Out with the old, and in with the old. A new manager for Hearts, but a familiar story for all concerned. Paulo Sergio was apparently holed up in an Edinburgh hotel on Sunday night waiting to be outed as the latest manager of Heart of Midlothian. This was all going on while the departing Jim Jefferies was being informed he had outlived his shelf life in the job.
Vladimir Romanov, Soviet submariner turned Lithuanian banker and a somewhat rabid owner of Hearts, even popped up on the old club's training ground on Tuesday with a golf umbrella and the initials 'VR' stamped on his Umbro training top. The message was clear: Sergio may be the new manager, but Romanov is firmly in control.
If Sergio has sense, the hotel might be the best place for him to remain for a while. Temporary accommodation would certainly appear to be the thinking man's choice when one is drinking from such a shabby chalice.
Romanov was a lot safer in his Soviet submarine during the Cold War than any unsuspecting coach occupying the technical area at Tynecastle. The era of Glasnost has yet to reach Romanov in his workings in Scotland. This is a position with a mortality rate that makes the Chelsea manager's job feel like a steady gig under Roman Abramovich.
Romanov has owned Hearts since 2005. He rids himself of managers with gay abandon: John Robertson (seven months), George Burley (five months), Graham Rix (four months), Valdas Ivanauskas (11 months), Eduard Malofeev (six months), Anatoly Korobochka (seven months), Stephen Frail (seven months), Csaba Laszlo (18 months) and Jefferies (18 months) have all been scalped. And so it goes on. Nine managers in seven years, and counting. These are quite a depressing series of sporting autopsies.
As Robert De Niro's character mutters in the heist movie Heat: "Never get attached to anything you are not prepared to walk out on in 30 seconds flat, if you feel the heat around the corner." This is especially true when Romanov is around that corner.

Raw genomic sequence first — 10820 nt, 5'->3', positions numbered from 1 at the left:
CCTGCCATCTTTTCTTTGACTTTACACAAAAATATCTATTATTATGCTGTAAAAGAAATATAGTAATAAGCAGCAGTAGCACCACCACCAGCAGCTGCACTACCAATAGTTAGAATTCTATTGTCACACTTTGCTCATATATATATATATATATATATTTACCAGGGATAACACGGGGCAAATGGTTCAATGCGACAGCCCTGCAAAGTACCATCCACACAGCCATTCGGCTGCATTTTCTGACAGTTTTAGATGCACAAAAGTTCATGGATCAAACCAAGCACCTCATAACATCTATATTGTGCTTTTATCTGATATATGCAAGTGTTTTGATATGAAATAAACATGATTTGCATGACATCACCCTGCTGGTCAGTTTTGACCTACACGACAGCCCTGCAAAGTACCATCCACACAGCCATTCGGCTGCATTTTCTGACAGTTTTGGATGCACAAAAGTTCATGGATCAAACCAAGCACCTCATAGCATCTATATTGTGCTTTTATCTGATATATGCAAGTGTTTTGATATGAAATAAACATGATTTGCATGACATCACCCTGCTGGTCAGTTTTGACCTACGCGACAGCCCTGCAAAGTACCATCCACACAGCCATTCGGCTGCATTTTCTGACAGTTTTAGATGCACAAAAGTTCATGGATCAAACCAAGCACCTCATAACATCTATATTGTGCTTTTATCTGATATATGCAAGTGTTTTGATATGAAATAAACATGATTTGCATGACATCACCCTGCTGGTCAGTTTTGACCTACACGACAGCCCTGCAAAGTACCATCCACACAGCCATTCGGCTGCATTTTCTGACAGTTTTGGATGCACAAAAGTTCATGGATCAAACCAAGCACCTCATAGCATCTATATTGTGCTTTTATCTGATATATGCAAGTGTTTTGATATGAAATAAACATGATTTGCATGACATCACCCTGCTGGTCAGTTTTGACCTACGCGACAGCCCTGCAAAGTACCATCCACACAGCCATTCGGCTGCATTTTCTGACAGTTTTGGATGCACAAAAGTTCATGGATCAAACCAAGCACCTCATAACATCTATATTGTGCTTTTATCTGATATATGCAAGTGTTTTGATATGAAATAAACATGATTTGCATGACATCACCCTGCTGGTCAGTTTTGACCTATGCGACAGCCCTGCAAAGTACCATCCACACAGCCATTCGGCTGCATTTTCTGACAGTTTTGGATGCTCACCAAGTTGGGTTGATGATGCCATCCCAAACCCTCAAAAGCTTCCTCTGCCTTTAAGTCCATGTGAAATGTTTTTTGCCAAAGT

There is a blurring of the lines among some followers of Hearts, who appear to feel Romanov was justified in ousting Jefferies. A 3-2 win over St Mirren in March was the club's last win in the SPL. This was held up as reason for dismissal, but fails to consider the injuries and suspensions that beset the club with an ailing Kevin Kyle and Calum Elliot, among others, missing lengthy spells at key junctures of the season.
Hearts drew five of their last eight matches last season, losing their final three games to Rangers, Celtic and Dundee United, the three sides enveloping them in the SPL. They were sturdy enough to finish third. Where else were they expected to wind up in a league that has not been won by a club outside of Rangers and Celtic since Aberdeen managed it 26 years ago?
Jefferies was probably evicted because he has been a familiar part of the scenery in Scottish football, an environment that has made Romanov bristle over the years. Jefferies was in his second period as manager of the club having carted off the Scottish Cup in 1998. He deserved more than 18 months to set out his agenda for a second time.
Having been given a mandate to recruit new men during the close season, he must have thought he was on steady ground after collecting a point from SPL champions Rangers on the opening day of the season. To dismiss a manager only two games into a new season may be the scheming of a lateral thinker. Otherwise, it merely shows contempt for several thousand customers who have unearthed good money for season tickets. Like Jefferies, the diehards deserved better.
Romanov is known to appreciate a spot of interference. Club owners meddling in a manager's plans rarely leads to a satisfactory ending. Captain Marius Zaliukas sat out a 4-0 loss to Rangers in May on the orders of Romanov which suggests Jefferies's position was already compromised. A manager embarking upon such a job must have eyes in the back of his head.
Sergio's last position as a manager was running Sporting Lisbon last season. He spent six months there before being sacked moments after Rangers had ousted the Portuguese team from the Europa League. He may not last as long as Hearts coach. This is a figure with a quite unremarkable past in coaching clubs in his native Portugal.
Protests over Romanov's conduct seem futile because he keeps the club alive. Hearts carried debts of around £25 million at the last time of checking. There are not too many out there who would be willing to pick up Romanov's tab if he decides he has seen enough. Sheikh Mansours do not grow on trees. They tend not to come to places like Scotland, as Rangers have found out in recent times. It is not a place to maximise one's potential.
Hearts is a toy for Romanov's whims. This man has attitude. He was apparently only denied a run at becoming president of Lithuania because he was born in Russia.
It is his club and he will do whatever he sees fit, as he sees fit. Trigger-happy, mad, or cut-throat? Call it what you will, Romanov pays the bills, he makes the decisions, however chaotic it may seem to those outside looking in. More pertinently, here is a figure Hearts cannot live with, or without.